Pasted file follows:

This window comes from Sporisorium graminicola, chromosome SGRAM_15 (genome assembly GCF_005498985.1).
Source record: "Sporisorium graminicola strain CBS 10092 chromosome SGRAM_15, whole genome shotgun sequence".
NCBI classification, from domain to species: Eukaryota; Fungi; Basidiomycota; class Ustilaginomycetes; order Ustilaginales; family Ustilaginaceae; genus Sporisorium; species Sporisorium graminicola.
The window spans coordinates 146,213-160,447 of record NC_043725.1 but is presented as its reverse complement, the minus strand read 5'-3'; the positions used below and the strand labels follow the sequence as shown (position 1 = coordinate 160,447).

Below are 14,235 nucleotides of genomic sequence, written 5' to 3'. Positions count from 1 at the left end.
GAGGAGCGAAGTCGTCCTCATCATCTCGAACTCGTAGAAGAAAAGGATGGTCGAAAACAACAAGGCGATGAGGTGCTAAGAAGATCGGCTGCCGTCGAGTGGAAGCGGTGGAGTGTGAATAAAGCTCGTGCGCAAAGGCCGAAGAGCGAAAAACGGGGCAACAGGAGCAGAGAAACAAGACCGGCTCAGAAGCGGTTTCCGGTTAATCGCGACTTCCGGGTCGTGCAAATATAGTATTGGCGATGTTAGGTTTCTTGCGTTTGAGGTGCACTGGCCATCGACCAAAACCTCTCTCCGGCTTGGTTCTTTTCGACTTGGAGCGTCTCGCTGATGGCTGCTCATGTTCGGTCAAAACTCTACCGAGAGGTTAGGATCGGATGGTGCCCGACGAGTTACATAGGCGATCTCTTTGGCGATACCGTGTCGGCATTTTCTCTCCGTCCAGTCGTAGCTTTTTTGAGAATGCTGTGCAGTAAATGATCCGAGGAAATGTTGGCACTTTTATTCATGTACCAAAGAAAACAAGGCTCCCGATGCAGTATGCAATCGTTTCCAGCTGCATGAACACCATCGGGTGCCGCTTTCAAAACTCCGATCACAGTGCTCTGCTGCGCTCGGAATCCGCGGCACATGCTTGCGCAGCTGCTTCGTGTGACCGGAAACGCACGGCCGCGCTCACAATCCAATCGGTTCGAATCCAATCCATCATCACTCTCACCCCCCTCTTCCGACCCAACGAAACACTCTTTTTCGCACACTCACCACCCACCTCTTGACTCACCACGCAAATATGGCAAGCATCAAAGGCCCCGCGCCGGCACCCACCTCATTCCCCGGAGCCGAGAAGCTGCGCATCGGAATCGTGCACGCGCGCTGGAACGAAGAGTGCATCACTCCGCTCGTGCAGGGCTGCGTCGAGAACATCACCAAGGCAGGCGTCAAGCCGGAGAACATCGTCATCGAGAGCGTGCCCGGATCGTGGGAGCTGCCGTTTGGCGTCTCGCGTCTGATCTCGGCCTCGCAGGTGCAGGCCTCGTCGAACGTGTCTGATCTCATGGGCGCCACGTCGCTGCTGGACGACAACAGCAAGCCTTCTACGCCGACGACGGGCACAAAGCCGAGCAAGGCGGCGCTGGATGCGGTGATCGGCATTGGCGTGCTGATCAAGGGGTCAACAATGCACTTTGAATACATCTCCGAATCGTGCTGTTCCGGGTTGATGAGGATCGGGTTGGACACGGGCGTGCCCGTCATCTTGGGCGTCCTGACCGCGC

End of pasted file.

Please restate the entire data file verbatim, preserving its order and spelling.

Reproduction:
This window comes from Sporisorium graminicola, chromosome SGRAM_15 (genome assembly GCF_005498985.1).
Source record: "Sporisorium graminicola strain CBS 10092 chromosome SGRAM_15, whole genome shotgun sequence".
NCBI classification, from domain to species: Eukaryota; Fungi; Basidiomycota; class Ustilaginomycetes; order Ustilaginales; family Ustilaginaceae; genus Sporisorium; species Sporisorium graminicola.
The window spans coordinates 146,213-160,447 of record NC_043725.1 but is presented as its reverse complement, the minus strand read 5'-3'; the positions used below and the strand labels follow the sequence as shown (position 1 = coordinate 160,447).

Below are 14,235 nucleotides of genomic sequence, written 5' to 3'. Positions count from 1 at the left end.
GAGGAGCGAAGTCGTCCTCATCATCTCGAACTCGTAGAAGAAAAGGATGGTCGAAAACAACAAGGCGATGAGGTGCTAAGAAGATCGGCTGCCGTCGAGTGGAAGCGGTGGAGTGTGAATAAAGCTCGTGCGCAAAGGCCGAAGAGCGAAAAACGGGGCAACAGGAGCAGAGAAACAAGACCGGCTCAGAAGCGGTTTCCGGTTAATCGCGACTTCCGGGTCGTGCAAATATAGTATTGGCGATGTTAGGTTTCTTGCGTTTGAGGTGCACTGGCCATCGACCAAAACCTCTCTCCGGCTTGGTTCTTTTCGACTTGGAGCGTCTCGCTGATGGCTGCTCATGTTCGGTCAAAACTCTACCGAGAGGTTAGGATCGGATGGTGCCCGACGAGTTACATAGGCGATCTCTTTGGCGATACCGTGTCGGCATTTTCTCTCCGTCCAGTCGTAGCTTTTTTGAGAATGCTGTGCAGTAAATGATCCGAGGAAATGTTGGCACTTTTATTCATGTACCAAAGAAAACAAGGCTCCCGATGCAGTATGCAATCGTTTCCAGCTGCATGAACACCATCGGGTGCCGCTTTCAAAACTCCGATCACAGTGCTCTGCTGCGCTCGGAATCCGCGGCACATGCTTGCGCAGCTGCTTCGTGTGACCGGAAACGCACGGCCGCGCTCACAATCCAATCGGTTCGAATCCAATCCATCATCACTCTCACCCCCCTCTTCCGACCCAACGAAACACTCTTTTTCGCACACTCACCACCCACCTCTTGACTCACCACGCAAATATGGCAAGCATCAAAGGCCCCGCGCCGGCACCCACCTCATTCCCCGGAGCCGAGAAGCTGCGCATCGGAATCGTGCACGCGCGCTGGAACGAAGAGTGCATCACTCCGCTCGTGCAGGGCTGCGTCGAGAACATCACCAAGGCAGGCGTCAAGCCGGAGAACATCGTCATCGAGAGCGTGCCCGGATCGTGGGAGCTGCCGTTTGGCGTCTCGCGTCTGATCTCGGCCTCGCAGGTGCAGGCCTCGTCGAACGTGTCTGATCTCATGGGCGCCACGTCGCTGCTGGACGACAACAGCAAGCCTTCTACGCCGACGACGGGCACAAAGCCGAGCAAGGCGGCGCTGGATGCGGTGATCGGCATTGGCGTGCTGATCAAGGGGTCAACAATGCACTTTGAATACATCTCCGAATCGTGCTGTTCCGGGTTGATGAGGATCGGGTTGGACACGGGCGTGCCCGTCATCTTGGGCGTCCTGACCGCGC